After reading Michele’s experience today at A Small Victory, I feel like I may have been right all along:

Chris – and many others – can’t understand how I can be a one issue voter, yet they want me to not vote for Bush based on one issue.

But if you know me, and consider yourself my friend, and appreciate me as a person, and you still vote for George W. Bush this coming November, then let me tell you something right now: Don’t ever let me know that you did. Because I will never speak to you again.

Further down, he says, on the same subject:

then I am sorry, but I do not ever want to see your face or hear your voice in my presence. It’s a done deal.
My apologies if that offends anyone, but guess what? If that’s you, you’ve been offending me for a long, long time. And I’m just a little bit angry about what you would allow to be done to me, and to our country.

Chris and Michelle went back 15 years. Chris had been to Michele’s house and had been invited to her wedding. But Chris is gay, and he intends on being a single-issue voter in November and expects his friends to do the same. If not, then Chris wants Michele and anyone else to take a hike and never darken his door again.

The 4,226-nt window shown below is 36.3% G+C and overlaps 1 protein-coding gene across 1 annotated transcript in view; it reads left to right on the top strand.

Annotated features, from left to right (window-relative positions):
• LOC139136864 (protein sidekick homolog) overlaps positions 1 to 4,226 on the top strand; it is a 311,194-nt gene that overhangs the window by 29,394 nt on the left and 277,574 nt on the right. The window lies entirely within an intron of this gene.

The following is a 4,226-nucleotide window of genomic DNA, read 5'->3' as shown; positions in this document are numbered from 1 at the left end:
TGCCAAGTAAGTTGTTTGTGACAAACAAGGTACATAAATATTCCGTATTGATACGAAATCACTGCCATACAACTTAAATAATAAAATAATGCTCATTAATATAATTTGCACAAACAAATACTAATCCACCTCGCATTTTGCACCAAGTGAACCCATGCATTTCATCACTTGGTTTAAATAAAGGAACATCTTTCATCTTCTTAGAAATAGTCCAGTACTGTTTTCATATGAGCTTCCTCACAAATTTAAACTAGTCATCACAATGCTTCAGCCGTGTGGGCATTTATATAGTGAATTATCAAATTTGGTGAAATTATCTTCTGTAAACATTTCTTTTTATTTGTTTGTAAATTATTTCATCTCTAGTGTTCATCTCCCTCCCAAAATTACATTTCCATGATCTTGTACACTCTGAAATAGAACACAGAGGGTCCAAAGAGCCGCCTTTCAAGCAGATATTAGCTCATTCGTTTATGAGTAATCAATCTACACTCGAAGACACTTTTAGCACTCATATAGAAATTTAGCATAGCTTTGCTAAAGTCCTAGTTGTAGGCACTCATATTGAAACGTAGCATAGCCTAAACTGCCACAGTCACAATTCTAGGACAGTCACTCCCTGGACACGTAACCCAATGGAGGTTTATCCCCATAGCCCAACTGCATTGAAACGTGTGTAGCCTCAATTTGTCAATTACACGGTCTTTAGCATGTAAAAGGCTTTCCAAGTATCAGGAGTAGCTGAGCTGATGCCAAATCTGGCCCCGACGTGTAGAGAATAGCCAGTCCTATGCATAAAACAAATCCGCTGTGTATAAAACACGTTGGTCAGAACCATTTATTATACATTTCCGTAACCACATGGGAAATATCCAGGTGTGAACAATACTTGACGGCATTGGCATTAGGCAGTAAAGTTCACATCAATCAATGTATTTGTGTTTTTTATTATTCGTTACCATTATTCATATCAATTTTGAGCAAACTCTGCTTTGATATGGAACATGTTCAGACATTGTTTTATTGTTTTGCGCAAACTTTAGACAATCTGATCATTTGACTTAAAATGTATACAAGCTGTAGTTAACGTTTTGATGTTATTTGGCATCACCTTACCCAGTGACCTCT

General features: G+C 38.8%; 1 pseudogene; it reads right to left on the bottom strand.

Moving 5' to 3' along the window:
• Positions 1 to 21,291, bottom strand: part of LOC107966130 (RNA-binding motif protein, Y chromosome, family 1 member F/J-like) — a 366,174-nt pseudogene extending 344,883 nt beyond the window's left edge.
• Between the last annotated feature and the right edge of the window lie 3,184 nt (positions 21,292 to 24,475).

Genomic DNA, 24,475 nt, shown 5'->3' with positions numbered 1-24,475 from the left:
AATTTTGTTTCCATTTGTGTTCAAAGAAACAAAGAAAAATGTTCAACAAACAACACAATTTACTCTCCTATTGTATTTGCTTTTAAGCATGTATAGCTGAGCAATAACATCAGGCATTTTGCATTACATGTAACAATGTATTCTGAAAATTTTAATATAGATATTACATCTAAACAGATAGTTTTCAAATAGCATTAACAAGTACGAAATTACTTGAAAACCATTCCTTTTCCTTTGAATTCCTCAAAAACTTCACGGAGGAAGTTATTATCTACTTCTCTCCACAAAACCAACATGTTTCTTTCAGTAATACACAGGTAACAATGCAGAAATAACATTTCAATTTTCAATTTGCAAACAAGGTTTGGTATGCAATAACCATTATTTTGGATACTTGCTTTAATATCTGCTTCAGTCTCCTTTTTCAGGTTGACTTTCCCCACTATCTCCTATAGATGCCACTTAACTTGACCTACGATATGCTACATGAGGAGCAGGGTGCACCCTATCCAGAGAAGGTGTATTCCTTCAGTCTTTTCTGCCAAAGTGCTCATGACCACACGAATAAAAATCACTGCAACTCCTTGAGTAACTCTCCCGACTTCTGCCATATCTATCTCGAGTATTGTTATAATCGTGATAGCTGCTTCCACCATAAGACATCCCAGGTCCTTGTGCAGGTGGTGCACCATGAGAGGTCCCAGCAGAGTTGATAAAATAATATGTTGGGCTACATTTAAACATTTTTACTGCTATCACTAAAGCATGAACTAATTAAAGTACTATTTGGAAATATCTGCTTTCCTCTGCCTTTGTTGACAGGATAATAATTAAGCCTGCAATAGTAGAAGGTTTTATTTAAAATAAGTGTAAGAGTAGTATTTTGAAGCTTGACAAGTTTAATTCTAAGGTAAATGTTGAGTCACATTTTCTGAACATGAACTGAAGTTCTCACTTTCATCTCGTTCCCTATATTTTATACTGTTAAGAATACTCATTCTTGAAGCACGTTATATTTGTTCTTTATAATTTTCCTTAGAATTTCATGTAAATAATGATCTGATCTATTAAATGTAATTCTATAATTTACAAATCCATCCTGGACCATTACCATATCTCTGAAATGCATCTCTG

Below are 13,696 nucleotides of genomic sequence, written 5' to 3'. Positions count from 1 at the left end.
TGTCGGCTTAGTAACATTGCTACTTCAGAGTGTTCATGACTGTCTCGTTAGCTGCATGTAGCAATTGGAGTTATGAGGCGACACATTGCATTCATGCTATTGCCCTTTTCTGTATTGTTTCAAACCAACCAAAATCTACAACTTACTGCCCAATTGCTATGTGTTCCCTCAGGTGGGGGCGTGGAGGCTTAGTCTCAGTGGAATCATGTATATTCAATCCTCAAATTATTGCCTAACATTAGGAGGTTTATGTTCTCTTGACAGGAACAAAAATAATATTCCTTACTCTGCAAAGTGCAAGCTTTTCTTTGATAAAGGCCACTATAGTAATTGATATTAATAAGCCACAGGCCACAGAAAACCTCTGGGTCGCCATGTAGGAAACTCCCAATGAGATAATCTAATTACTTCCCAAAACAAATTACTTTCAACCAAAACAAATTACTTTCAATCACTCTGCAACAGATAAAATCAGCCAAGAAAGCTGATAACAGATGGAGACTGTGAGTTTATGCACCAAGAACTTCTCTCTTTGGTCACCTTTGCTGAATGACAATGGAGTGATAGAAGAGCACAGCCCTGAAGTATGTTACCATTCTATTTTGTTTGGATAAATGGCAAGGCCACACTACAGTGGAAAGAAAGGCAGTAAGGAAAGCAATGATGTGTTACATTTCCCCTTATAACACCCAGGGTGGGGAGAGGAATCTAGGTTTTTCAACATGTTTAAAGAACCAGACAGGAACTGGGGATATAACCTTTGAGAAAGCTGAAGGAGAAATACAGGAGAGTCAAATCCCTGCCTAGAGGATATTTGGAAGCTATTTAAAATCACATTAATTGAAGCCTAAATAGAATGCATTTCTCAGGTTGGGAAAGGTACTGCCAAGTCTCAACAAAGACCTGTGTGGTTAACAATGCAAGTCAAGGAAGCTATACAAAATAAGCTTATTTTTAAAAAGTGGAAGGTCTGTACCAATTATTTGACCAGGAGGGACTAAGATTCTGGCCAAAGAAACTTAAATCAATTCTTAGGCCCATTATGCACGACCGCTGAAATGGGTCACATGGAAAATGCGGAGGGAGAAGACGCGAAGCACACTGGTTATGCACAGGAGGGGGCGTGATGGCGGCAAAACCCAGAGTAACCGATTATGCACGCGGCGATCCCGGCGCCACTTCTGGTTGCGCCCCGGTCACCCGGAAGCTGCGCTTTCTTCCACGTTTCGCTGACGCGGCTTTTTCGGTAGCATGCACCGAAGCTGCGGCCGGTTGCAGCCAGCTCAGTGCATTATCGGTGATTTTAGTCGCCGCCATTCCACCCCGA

Besides the notion that abrupt personal rejection is supposed to convince people of your exquisite judgment in politics, the self-destructiveness of such people makes a disinterested observer wonder what true value there ever was in having a relationship with them. But that doesn’t mitigate the pain of finding out that the friend you thought you had values his/her politics more than they do you. They value their undisturbed environment of outrage and victimization than they do your love and support. And that hurts.
For my part — and Michele’s, as she makes clear — I have friends who are my political opposites. I have a link to one, Haddayr, who writes beautifully about her life and her point of view but who couldn’t provide a clearer contrast to my politics if either one of us tried, but even though we don’t agree, we still respect each other. Unfortunately, I suspect I may have a few who might do the same thing Chris did to Michele … and so I express myself here instead.
A question for you: Under these circumstances, is it possible to have a true and honest debate about important issues? Because I’m wondering if this means that we are so caught up in making politics a zero-sum game that we forget that we all still need to live with each other at the end of that game. Do we only lose those who we thought were friends?